Improving the nation’s healthcare system requires significant collaboration across disciplines, institutions, and sectors, according to James Benneyan, a mechanical and industrial engineering professor at Northeastern University. One of the few groups that do this kind of groundbreaking—and significantly challenging—work is the Center for Health Organization Transformation, an industry-university cooperative research center funded by the National Science Foundation.
Benneyan, the center’s co-director and co-principal investigator, applies industrial engineering approaches to the real-time needs of industry partners, which include the MD Anderson Cancer Center and the Massachusetts General Hospital. Last month, graduate students from Benneyan’s Healthcare Systems Engineering Institute presented the results of a score of interdisciplinary projects at a meeting for members of the center, which comprises Northeastern as well as Texas A&M University, Georgia Institute of Technology, and Penn State University.
At the meeting, Northeastern President Joseph E. Aoun said this type of interdisciplinary collaboration is essential to addressing global challenges. “Every project should do what you are doing: namely, partner with others to change the world.”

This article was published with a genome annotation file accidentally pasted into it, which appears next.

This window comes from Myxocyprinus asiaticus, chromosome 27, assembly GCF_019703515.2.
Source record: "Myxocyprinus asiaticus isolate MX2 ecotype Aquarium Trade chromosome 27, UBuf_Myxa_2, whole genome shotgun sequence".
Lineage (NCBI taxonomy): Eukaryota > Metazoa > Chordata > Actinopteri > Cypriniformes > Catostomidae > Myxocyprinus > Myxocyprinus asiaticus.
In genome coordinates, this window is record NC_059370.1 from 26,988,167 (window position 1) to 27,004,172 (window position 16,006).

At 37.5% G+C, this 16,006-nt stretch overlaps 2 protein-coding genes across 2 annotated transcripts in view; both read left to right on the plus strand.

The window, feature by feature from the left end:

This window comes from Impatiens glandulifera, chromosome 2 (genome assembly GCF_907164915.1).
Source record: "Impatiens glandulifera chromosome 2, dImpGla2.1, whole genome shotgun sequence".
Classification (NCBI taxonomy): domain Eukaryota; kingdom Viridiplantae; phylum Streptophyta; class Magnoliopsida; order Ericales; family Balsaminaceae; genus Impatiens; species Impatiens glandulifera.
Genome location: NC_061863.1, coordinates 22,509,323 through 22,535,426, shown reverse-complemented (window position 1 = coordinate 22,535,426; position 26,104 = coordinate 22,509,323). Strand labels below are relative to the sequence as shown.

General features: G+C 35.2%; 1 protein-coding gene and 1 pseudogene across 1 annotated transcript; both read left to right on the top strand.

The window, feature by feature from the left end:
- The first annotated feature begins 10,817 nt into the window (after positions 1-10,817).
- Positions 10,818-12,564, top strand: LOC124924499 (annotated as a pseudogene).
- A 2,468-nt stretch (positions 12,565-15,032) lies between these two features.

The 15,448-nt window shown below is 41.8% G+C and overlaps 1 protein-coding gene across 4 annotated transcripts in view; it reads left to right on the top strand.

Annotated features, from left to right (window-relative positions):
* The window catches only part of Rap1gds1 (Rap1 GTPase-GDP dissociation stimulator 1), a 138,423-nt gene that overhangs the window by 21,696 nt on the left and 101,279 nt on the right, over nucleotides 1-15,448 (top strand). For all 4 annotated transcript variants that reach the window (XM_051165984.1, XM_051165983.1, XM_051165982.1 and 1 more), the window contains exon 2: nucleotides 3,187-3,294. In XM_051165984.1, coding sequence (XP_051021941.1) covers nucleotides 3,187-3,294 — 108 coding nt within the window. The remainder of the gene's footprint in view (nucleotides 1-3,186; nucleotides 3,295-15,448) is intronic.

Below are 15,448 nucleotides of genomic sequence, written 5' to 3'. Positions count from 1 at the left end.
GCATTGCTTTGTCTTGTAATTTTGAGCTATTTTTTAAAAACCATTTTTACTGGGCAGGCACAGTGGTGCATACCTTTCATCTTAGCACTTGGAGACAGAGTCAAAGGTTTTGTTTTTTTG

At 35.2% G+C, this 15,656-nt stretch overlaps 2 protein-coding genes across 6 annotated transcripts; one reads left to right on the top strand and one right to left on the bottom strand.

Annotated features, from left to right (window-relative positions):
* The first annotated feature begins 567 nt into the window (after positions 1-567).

In one project, Benneyan’s team collaborated with Texas A&M researchers to understand and accelerate how new innovations and best practices spread across the U.S. healthcare system.
As part of that project, a team led by Northeastern graduate students Corey Balint and Nicholas Andrianas used new social network algorithms developed by the HSyE to map the interconnectedness and topology of healthcare improvement communities in order to understand and visualize their structure. In parallel, post-doctoral researcher Dayna Martinez and HSyE fellow Cory Stasko, a health policy graduate student at the Massachusetts Institute of Technology, used that information to build computational models that simulate and optimize the speed of the spread of improvements and scientific discoveries across the U.S. healthcare system.
Researchers at the Center for Health Organization Transformation are currently conducting more than 40 projects, all of which are designed to address what members of the center’s advisory board describe as the “wicked problems facing healthcare today.” The two-day meeting allowed research teams to present interim results to all members, receive feedback, and brainstorm new ideas.
The meeting also included a plenary lecture by Tejal Gandhi, president of the National Patient Safety Foundation. She noted that the field of patient safety has come a long way since the 1990s, when medical error was the nation’s eighth leading cause of death, but cautioned against complacency. “Patient safety is more important than ever,” Gandhi explained. “It is fundamental to all other improvements.”
Later in her talk, she outlined five approaches for further improving patient safety over the next decade. Some of those areas, such as optimizing the use information technologies and understanding the impact of care across the continuum of health facilities, the HSyE Institute and NPSF Foundation hope to tackle together.